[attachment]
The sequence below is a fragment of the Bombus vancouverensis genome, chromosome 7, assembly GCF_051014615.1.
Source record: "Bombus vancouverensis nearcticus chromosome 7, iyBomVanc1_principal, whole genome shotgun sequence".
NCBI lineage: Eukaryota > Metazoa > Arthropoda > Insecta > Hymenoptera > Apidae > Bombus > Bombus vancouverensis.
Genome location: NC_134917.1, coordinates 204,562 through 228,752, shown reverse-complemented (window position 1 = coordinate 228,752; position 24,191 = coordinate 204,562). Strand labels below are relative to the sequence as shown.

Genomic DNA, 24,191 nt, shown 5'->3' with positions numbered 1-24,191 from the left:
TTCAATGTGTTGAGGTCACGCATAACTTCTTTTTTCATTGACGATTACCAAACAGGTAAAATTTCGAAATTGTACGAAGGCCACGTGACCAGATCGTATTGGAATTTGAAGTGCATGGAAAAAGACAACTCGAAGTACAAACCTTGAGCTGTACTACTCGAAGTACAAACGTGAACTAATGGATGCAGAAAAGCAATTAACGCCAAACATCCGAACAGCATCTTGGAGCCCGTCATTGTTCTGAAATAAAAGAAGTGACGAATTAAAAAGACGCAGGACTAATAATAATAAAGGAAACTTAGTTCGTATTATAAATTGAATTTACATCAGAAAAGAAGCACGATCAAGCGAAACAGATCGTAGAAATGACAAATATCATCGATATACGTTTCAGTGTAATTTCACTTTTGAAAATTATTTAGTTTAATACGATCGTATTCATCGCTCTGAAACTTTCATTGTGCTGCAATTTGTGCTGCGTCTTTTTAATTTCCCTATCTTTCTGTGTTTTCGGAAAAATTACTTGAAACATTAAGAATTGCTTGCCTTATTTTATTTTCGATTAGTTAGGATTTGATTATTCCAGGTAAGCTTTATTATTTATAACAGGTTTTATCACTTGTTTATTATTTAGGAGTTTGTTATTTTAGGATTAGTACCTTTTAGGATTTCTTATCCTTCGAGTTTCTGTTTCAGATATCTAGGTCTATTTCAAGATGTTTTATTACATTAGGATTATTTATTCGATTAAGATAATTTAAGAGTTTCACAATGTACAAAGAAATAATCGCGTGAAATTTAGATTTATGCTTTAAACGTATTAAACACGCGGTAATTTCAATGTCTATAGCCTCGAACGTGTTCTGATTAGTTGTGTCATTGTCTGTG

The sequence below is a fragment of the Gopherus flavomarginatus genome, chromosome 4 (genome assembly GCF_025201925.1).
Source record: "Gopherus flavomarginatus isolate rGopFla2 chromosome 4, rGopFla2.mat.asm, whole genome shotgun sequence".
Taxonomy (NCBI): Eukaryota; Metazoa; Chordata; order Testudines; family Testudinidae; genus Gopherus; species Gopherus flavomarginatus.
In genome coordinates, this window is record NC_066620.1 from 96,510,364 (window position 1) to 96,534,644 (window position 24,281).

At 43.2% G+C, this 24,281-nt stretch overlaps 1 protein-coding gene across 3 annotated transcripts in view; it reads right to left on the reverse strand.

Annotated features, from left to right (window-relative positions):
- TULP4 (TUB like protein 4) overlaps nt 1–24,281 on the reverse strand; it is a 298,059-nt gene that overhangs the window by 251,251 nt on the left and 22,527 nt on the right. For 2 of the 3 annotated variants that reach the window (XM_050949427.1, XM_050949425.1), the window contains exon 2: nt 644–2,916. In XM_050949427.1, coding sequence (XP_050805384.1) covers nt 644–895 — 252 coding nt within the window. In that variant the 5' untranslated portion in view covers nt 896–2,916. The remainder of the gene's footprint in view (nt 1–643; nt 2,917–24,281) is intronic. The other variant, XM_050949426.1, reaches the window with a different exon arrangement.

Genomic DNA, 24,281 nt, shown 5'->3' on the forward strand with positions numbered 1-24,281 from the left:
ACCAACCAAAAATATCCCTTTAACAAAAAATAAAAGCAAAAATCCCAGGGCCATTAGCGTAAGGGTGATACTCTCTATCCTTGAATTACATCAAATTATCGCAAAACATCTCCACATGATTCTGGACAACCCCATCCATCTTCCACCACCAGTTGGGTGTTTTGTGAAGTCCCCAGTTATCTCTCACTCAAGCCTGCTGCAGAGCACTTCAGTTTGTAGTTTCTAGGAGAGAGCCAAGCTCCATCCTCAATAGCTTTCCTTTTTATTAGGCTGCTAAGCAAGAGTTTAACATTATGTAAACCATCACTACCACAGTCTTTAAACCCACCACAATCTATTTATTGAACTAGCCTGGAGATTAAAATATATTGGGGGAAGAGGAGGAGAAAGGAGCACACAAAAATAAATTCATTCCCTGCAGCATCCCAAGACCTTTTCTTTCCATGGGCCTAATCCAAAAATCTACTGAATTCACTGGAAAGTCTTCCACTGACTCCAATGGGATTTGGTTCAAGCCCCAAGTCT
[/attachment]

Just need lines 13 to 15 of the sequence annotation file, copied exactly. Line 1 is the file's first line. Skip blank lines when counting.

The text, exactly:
- TULP4 (TUB like protein 4) overlaps nt 1–24,281 on the reverse strand; it is a 298,059-nt gene that overhangs the window by 251,251 nt on the left and 22,527 nt on the right. For 2 of the 3 annotated variants that reach the window (XM_050949427.1, XM_050949425.1), the window contains exon 2: nt 644–2,916. In XM_050949427.1, coding sequence (XP_050805384.1) covers nt 644–895 — 252 coding nt within the window. In that variant the 5' untranslated portion in view covers nt 896–2,916. The remainder of the gene's footprint in view (nt 1–643; nt 2,917–24,281) is intronic. The other variant, XM_050949426.1, reaches the window with a different exon arrangement.

Genomic DNA, 24,281 nt, shown 5'->3' on the forward strand with positions numbered 1-24,281 from the left:
ACCAACCAAAAATATCCCTTTAACAAAAAATAAAAGCAAAAATCCCAGGGCCATTAGCGTAAGGGTGATACTCTCTATCCTTGAATTACATCAAATTATCGCAAAACATCTCCACATGATTCTGGACAACCCCATCCATCTTCCACCACCAGTTGGGTGTTTTGTGAAGTCCCCAGTTATCTCTCACTCAAGCCTGCTGCAGAGCACTTCAGTTTGTAGTTTCTAGGAGAGAGCCAAGCTCCATCCTCAATAGCTTTCCTTTTTATTAGGCTGCTAAGCAAGAGTTTAACATTATGTAAACCATCACTACCACAGTCTTTAAACCCACCACAATCTATTTATTGAACTAGCCTGGAGATTAAAATATATTGGGGGAAGAGGAGGAGAAAGGAGCACACAAAAATAAATTCATTCCCTGCAGCATCCCAAGACCTTTTCTTTCCATGGGCCTAATCCAAAAATCTACTGAATTCACTGGAAAGTCTTCCACTGACTCCAATGGGATTTGGTTCAAGCCCCAAGTCT